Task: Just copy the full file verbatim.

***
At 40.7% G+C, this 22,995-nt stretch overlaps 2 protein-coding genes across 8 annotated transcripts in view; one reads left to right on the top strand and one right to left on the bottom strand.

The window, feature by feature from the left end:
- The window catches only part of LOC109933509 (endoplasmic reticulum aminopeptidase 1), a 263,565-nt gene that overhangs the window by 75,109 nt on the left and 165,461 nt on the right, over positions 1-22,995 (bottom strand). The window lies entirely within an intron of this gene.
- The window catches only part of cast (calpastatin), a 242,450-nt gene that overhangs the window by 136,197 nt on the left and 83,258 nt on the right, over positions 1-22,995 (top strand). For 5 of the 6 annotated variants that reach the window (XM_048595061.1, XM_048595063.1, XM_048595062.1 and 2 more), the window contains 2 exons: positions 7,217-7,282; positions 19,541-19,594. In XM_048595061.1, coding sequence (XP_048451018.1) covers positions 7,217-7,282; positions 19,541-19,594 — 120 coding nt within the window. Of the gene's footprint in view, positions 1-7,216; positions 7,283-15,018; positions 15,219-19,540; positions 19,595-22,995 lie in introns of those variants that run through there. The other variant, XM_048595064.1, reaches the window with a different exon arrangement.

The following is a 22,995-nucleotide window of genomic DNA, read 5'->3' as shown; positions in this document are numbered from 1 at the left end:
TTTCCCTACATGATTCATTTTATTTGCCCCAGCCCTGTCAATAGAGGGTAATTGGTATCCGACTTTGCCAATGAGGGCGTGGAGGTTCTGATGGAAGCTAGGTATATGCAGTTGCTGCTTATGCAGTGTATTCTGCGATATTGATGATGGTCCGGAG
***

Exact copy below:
At 40.7% G+C, this 22,995-nt stretch overlaps 2 protein-coding genes across 8 annotated transcripts in view; one reads left to right on the top strand and one right to left on the bottom strand.

The window, feature by feature from the left end:
- The window catches only part of LOC109933509 (endoplasmic reticulum aminopeptidase 1), a 263,565-nt gene that overhangs the window by 75,109 nt on the left and 165,461 nt on the right, over positions 1-22,995 (bottom strand). The window lies entirely within an intron of this gene.
- The window catches only part of cast (calpastatin), a 242,450-nt gene that overhangs the window by 136,197 nt on the left and 83,258 nt on the right, over positions 1-22,995 (top strand). For 5 of the 6 annotated variants that reach the window (XM_048595061.1, XM_048595063.1, XM_048595062.1 and 2 more), the window contains 2 exons: positions 7,217-7,282; positions 19,541-19,594. In XM_048595061.1, coding sequence (XP_048451018.1) covers positions 7,217-7,282; positions 19,541-19,594 — 120 coding nt within the window. Of the gene's footprint in view, positions 1-7,216; positions 7,283-15,018; positions 15,219-19,540; positions 19,595-22,995 lie in introns of those variants that run through there. The other variant, XM_048595064.1, reaches the window with a different exon arrangement.

The following is a 22,995-nucleotide window of genomic DNA, read 5'->3' as shown; positions in this document are numbered from 1 at the left end:
TTTCCCTACATGATTCATTTTATTTGCCCCAGCCCTGTCAATAGAGGGTAATTGGTATCCGACTTTGCCAATGAGGGCGTGGAGGTTCTGATGGAAGCTAGGTATATGCAGTTGCTGCTTATGCAGTGTATTCTGCGATATTGATGATGGTCCGGAG